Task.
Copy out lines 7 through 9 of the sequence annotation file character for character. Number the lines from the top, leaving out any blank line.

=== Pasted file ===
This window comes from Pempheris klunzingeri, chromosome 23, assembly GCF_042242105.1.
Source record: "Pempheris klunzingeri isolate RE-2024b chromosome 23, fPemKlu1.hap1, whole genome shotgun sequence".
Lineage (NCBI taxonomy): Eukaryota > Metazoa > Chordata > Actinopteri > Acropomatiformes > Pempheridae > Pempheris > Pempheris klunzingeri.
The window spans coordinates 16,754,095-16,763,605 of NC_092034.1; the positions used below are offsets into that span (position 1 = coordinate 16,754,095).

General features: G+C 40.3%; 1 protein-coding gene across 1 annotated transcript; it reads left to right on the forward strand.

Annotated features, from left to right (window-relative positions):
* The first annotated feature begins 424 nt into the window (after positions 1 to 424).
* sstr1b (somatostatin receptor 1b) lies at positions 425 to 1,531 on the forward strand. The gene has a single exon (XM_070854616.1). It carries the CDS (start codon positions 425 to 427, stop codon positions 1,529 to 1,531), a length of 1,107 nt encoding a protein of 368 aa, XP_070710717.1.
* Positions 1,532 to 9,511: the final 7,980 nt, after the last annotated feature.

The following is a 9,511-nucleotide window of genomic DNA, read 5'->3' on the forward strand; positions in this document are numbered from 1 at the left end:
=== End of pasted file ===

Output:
* The first annotated feature begins 424 nt into the window (after positions 1 to 424).
* sstr1b (somatostatin receptor 1b) lies at positions 425 to 1,531 on the forward strand. The gene has a single exon (XM_070854616.1). It carries the CDS (start codon positions 425 to 427, stop codon positions 1,529 to 1,531), a length of 1,107 nt encoding a protein of 368 aa, XP_070710717.1.
* Positions 1,532 to 9,511: the final 7,980 nt, after the last annotated feature.